Embree appears to have a clear plan on what he wants out of his staff, going for Colorado, NFL and Pac-10 ties. That's sound in terms of knowing a program, knowing future foes and recruiting.

And you have got to love how Embree trashed-talked his son, UCLA receiver Taylor Embree, here to the Denver Post:
"Taylor is excited," Embree said. "He hasn't beaten me at anything yet, whether it's basketball, pool, PlayStation. . . . He probably thinks this is the time he can get me. He's happy for me. He's a great kid. One of the things is, he grew up wanting to play here, but the opportunity didn't present himself."

Did you know? Pre-bowl edition.

December, 10, 2010
Some numbers you might find interesting.

You can review Pac-10 statistics here. And national stats here.
  • Oregon scored 79 touchdowns this year, which was 17 more than No. 2 Stanford. UCLA had the fewest in the Pac-10 (29).
  • Oregon averaged 6.1 yards per rush. USC was No. 2 at 5.2. Washington State averaged 2.6 yards per rush. Every other conference team averaged at least four yards per rush.
  • Oregon yielded 25 touchdowns, fewest in the conference. The Ducks gave up 15 field goals, second most in the conference behind Arizona State.
  • Oregon gave up just 11 rushing TDs, fewest in the conference. Opponents averaged 3.3 per run, which was tied with Arizona State for No. 1 in the conference.
  • Arizona led the Pac-10 with 310 yards passing per game and was the only conference team that averaged more than 300 yards passing. Oregon led the conference, however, with 29 TD passes. Stanford's 8.6 yards per completion was the best in the conference by nearly a yard. UCLA averaged just 5.3 yards per completion and had just nine TD passes, which was seven fewer than any other team.
  • Oregon ran 951 offensive plays this year. USC was No. 2 in the conference with 930. No other team had more than 877.
  • Oregon had 20 interceptions this year. That was at least double four conference teams. Stanford was second with 17.
  • Opponents completed 66.3 percent of their passes vs. Washington State and averaged 8.2 yards per completion. Both numbers were the worst in the conference.
  • Oregon's defense yielded 4.5 yards per play, best in the Pac-10 and fifth nationally among AQ teams.
  • Arizona State returned three kickoffs for touchdowns. The only other team with that many was Toledo. Just 11 had two.
  • Oregon returned five punts for touchdowns. No team had four. Utah, Oklahoma State, Rutgers and North Carolina State were the only teams with three.
  • UCLA is the only conference team that threw more interceptions (14) than TDs (9).
  • Oregon State had the fewest turnovers (16). UCLA had the most (29). Oregon forced the most turnovers (35). Arizona State and Washington tied for the fewest (17)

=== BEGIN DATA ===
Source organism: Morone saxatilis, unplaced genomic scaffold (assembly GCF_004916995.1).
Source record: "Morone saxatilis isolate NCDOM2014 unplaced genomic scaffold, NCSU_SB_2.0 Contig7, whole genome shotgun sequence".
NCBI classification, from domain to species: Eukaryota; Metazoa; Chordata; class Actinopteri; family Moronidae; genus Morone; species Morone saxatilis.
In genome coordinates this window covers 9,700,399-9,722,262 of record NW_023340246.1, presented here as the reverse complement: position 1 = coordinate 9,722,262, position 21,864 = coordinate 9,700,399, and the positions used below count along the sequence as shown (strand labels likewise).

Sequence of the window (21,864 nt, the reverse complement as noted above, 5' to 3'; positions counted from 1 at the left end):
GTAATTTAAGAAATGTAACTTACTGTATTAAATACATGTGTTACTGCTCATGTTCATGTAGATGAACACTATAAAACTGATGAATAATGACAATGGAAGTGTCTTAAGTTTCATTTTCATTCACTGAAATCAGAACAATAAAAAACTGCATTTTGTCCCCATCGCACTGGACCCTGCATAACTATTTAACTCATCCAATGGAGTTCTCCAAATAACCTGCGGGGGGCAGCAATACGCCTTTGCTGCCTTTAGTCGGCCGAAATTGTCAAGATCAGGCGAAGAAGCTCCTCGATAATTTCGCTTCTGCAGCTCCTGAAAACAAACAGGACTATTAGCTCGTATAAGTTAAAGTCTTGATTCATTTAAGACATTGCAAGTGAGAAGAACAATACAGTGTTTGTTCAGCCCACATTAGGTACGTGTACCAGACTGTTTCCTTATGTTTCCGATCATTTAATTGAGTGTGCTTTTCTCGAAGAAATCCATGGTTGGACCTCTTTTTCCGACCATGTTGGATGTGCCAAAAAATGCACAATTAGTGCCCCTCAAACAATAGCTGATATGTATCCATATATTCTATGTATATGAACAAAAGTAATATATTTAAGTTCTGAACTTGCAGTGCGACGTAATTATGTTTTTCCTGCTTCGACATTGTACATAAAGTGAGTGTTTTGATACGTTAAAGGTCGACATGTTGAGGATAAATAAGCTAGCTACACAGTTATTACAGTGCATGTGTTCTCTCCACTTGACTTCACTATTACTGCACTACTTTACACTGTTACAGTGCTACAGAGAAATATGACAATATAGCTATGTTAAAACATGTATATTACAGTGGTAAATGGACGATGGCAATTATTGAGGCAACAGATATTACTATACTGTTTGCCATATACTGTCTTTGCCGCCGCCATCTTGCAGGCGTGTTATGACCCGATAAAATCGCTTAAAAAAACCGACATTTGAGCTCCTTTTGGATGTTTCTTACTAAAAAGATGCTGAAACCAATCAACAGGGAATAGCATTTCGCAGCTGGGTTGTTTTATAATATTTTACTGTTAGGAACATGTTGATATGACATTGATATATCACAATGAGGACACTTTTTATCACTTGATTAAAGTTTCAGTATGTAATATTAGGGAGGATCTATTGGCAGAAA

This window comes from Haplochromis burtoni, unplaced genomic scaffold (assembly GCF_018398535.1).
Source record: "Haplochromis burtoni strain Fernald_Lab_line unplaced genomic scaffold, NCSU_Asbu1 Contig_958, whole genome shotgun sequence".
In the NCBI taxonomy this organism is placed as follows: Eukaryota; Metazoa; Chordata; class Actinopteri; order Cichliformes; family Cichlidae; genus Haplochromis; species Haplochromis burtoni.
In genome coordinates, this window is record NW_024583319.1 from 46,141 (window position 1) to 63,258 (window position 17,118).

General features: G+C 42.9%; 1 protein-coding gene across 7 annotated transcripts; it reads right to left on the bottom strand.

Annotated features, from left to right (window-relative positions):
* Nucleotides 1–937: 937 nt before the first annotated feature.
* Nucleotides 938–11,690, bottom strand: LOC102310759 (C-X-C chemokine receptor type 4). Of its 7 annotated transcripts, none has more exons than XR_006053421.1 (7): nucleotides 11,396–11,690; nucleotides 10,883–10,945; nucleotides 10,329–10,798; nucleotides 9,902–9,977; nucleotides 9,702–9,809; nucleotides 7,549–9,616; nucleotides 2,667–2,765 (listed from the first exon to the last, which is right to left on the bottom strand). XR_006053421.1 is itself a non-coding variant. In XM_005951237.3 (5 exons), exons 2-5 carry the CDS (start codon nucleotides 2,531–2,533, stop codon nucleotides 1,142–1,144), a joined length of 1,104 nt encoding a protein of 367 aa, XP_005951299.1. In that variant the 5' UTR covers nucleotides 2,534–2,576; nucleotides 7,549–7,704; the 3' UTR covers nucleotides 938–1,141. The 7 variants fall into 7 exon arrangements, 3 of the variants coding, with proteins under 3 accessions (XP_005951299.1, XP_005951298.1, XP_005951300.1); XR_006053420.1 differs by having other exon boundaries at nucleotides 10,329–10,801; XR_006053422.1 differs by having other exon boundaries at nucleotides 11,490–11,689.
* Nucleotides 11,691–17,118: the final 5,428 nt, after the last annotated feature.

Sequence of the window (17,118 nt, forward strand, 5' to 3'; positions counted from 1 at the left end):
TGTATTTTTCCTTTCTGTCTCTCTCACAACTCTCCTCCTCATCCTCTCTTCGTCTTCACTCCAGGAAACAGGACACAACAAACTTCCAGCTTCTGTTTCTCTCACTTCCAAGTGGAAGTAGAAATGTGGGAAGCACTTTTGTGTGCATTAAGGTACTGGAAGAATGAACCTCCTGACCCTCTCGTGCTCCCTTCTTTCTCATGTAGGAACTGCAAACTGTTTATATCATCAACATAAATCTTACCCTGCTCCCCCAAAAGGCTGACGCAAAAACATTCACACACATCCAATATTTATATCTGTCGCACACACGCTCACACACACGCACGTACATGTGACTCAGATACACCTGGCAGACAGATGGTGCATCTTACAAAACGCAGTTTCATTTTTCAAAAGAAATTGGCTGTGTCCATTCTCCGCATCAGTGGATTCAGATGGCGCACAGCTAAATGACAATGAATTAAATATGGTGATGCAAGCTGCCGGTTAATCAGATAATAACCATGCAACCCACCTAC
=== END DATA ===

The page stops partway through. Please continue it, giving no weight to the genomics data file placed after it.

• Oregon ranks sixth in the nation in pass efficiency defense, higher than any of Auburn's previous opponents.
  • Arizona passed for twice as many first downs as it ran for.
  • Stanford was No. 1 in the nation in third down conversions (57.76).
  • USC gave up the most first downs in the Pac-10.
  • Oregon and Arizona State tied for No. 1 in the conference in third down defense, with foes converting only 33.5 percent of the time. Because the Ducks were 0.01 percent better, however, they ended up 10th in the nation and the Sun Devils were 11th.
  • Stanford gave up just five sacks this year, fewest among AQ conference teams. Oregon gave up just eight, second fewest among AQ teams.
  • Stanford ranked No. 1 in the nation in time of possession. Chip Kelly doesn't care.

ASU lands linebacker from Florida

December, 10, 2010
Arizona State recruiting has reached into Florida and snagged a linebacker.

Gionni Paul, a three-star outside linebacker from Lakeland, Fla., has committed to the Sun Devils, multiple sources report.

Paul, 6-foot, 225-pounds, also had offers from Louisville, LSU, Tennessee, Auburn, Michigan, Rutgers, South Florida, Texas Tech, Cincinnati, West Virginia and Central Florida.

According to ESPN Recruiting, Paul was a standout at the Orlando Nike combine prior to his senior year, posting an electronically-timed 4.48 40-yard dash, 4.47 20-yard shuttle and 38.9-inch vertical.

Paul is the Sun Devils' 10th commitment for a class that figures to be small because the 2010 team featured only 13 seniors. Another Lakeland prospect, three-star offensive guard Devin Goodman, has also picked Arizona State.

James wins Doak Walker Award

December, 9, 2010
Oregon running back LaMichael James had a big night Thursday, winning the Doak Walker Award as the nation's best running back and earning consensus All-American honors.

Read more here.

James was the Pac-10's only player named a Walter Camp first-team All-America.

Stanford quarterback Andrew Luck, UCLA linebacker Akeem Ayers and Stanford center Chase Beeler earned second-team honors. Oregon's Cliff Harris was named a second-team All-American as both a cornerback and kick returner.